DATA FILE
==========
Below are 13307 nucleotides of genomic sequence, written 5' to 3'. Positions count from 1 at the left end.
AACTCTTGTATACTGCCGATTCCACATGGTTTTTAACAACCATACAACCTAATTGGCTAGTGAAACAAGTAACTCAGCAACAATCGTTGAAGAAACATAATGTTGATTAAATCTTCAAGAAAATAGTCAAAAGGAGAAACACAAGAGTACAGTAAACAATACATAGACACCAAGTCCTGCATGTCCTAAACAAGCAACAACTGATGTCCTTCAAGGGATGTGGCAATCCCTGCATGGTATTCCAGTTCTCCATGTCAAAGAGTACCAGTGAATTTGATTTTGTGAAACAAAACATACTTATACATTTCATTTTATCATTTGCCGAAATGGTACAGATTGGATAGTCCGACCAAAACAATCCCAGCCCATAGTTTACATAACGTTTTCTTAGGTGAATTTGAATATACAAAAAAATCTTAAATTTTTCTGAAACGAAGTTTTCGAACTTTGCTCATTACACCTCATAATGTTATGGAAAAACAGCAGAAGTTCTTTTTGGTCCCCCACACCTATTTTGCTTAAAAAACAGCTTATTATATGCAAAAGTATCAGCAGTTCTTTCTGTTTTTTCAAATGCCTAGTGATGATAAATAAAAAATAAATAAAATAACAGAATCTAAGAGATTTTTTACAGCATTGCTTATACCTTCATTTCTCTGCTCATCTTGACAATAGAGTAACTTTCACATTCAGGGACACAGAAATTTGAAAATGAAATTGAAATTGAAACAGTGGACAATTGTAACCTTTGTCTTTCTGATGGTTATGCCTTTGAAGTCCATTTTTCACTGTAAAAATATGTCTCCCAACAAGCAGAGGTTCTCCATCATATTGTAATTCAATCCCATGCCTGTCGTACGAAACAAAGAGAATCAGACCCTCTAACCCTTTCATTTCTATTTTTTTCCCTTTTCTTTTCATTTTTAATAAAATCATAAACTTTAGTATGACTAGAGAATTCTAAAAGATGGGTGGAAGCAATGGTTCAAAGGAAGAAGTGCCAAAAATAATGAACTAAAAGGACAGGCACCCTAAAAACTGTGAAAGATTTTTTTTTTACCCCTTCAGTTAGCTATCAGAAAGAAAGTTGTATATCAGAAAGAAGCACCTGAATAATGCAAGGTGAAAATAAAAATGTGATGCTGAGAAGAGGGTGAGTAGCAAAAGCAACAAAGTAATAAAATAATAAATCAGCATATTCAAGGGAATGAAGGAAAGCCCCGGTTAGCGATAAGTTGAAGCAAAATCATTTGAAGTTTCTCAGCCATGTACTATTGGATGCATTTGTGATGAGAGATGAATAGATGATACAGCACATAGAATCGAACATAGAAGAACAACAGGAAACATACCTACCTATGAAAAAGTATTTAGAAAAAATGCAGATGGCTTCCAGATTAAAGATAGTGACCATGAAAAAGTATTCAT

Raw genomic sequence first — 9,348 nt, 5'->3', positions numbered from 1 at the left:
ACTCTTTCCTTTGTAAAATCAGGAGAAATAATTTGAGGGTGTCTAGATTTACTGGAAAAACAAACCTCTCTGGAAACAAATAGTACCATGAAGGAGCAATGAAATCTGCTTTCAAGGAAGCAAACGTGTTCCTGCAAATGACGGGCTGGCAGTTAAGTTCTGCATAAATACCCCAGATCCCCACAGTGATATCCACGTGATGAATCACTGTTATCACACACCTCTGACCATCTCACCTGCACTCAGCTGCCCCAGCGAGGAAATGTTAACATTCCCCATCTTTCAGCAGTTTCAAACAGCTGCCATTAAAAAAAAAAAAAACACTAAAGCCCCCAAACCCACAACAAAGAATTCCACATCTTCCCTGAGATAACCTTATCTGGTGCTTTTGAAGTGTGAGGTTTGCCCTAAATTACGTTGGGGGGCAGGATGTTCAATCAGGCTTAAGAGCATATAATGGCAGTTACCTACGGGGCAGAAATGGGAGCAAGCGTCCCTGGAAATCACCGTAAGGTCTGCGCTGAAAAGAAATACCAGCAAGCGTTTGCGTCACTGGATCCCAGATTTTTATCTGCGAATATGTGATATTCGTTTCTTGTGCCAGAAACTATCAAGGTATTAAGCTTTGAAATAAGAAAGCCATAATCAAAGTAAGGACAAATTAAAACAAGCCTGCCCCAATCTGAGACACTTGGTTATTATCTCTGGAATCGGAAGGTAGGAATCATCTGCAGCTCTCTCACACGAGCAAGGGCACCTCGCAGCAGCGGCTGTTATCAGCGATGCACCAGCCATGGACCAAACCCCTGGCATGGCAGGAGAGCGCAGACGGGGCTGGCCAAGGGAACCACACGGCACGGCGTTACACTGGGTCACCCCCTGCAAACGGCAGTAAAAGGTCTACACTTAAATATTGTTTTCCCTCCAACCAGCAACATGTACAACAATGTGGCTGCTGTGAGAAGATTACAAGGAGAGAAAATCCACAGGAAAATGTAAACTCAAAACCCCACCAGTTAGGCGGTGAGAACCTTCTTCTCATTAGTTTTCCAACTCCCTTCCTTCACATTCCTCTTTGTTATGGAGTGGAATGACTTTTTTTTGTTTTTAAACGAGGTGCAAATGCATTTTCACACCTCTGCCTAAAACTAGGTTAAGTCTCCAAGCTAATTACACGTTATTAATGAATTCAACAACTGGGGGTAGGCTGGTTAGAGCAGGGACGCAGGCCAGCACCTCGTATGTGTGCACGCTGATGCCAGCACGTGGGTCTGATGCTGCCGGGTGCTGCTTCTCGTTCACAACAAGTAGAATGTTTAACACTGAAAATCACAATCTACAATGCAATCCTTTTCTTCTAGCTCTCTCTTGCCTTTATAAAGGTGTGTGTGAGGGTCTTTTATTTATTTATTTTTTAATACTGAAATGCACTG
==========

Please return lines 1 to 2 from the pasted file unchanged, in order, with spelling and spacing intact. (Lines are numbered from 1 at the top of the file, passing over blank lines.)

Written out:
Below are 13307 nucleotides of genomic sequence, written 5' to 3'. Positions count from 1 at the left end.
AACTCTTGTATACTGCCGATTCCACATGGTTTTTAACAACCATACAACCTAATTGGCTAGTGAAACAAGTAACTCAGCAACAATCGTTGAAGAAACATAATGTTGATTAAATCTTCAAGAAAATAGTCAAAAGGAGAAACACAAGAGTACAGTAAACAATACATAGACACCAAGTCCTGCATGTCCTAAACAAGCAACAACTGATGTCCTTCAAGGGATGTGGCAATCCCTGCATGGTATTCCAGTTCTCCATGTCAAAGAGTACCAGTGAATTTGATTTTGTGAAACAAAACATACTTATACATTTCATTTTATCATTTGCCGAAATGGTACAGATTGGATAGTCCGACCAAAACAATCCCAGCCCATAGTTTACATAACGTTTTCTTAGGTGAATTTGAATATACAAAAAAATCTTAAATTTTTCTGAAACGAAGTTTTCGAACTTTGCTCATTACACCTCATAATGTTATGGAAAAACAGCAGAAGTTCTTTTTGGTCCCCCACACCTATTTTGCTTAAAAAACAGCTTATTATATGCAAAAGTATCAGCAGTTCTTTCTGTTTTTTCAAATGCCTAGTGATGATAAATAAAAAATAAATAAAATAACAGAATCTAAGAGATTTTTTACAGCATTGCTTATACCTTCATTTCTCTGCTCATCTTGACAATAGAGTAACTTTCACATTCAGGGACACAGAAATTTGAAAATGAAATTGAAATTGAAACAGTGGACAATTGTAACCTTTGTCTTTCTGATGGTTATGCCTTTGAAGTCCATTTTTCACTGTAAAAATATGTCTCCCAACAAGCAGAGGTTCTCCATCATATTGTAATTCAATCCCATGCCTGTCGTACGAAACAAAGAGAATCAGACCCTCTAACCCTTTCATTTCTATTTTTTTCCCTTTTCTTTTCATTTTTAATAAAATCATAAACTTTAGTATGACTAGAGAATTCTAAAAGATGGGTGGAAGCAATGGTTCAAAGGAAGAAGTGCCAAAAATAATGAACTAAAAGGACAGGCACCCTAAAAACTGTGAAAGATTTTTTTTTTACCCCTTCAGTTAGCTATCAGAAAGAAAGTTGTATATCAGAAAGAAGCACCTGAATAATGCAAGGTGAAAATAAAAATGTGATGCTGAGAAGAGGGTGAGTAGCAAAAGCAACAAAGTAATAAAATAATAAATCAGCATATTCAAGGGAATGAAGGAAAGCCCCGGTTAGCGATAAGTTGAAGCAAAATCATTTGAAGTTTCTCAGCCATGTACTATTGGATGCATTTGTGATGAGAGATGAATAGATGATACAGCACATAGAATCGAACATAGAAGAACAACAGGAAACATACCTACCTATGAAAAAGTATTTAGAAAAAATGCAGATGGCTTCCAGATTAAAGATAGTGACCATGAAAAAGTATTCAT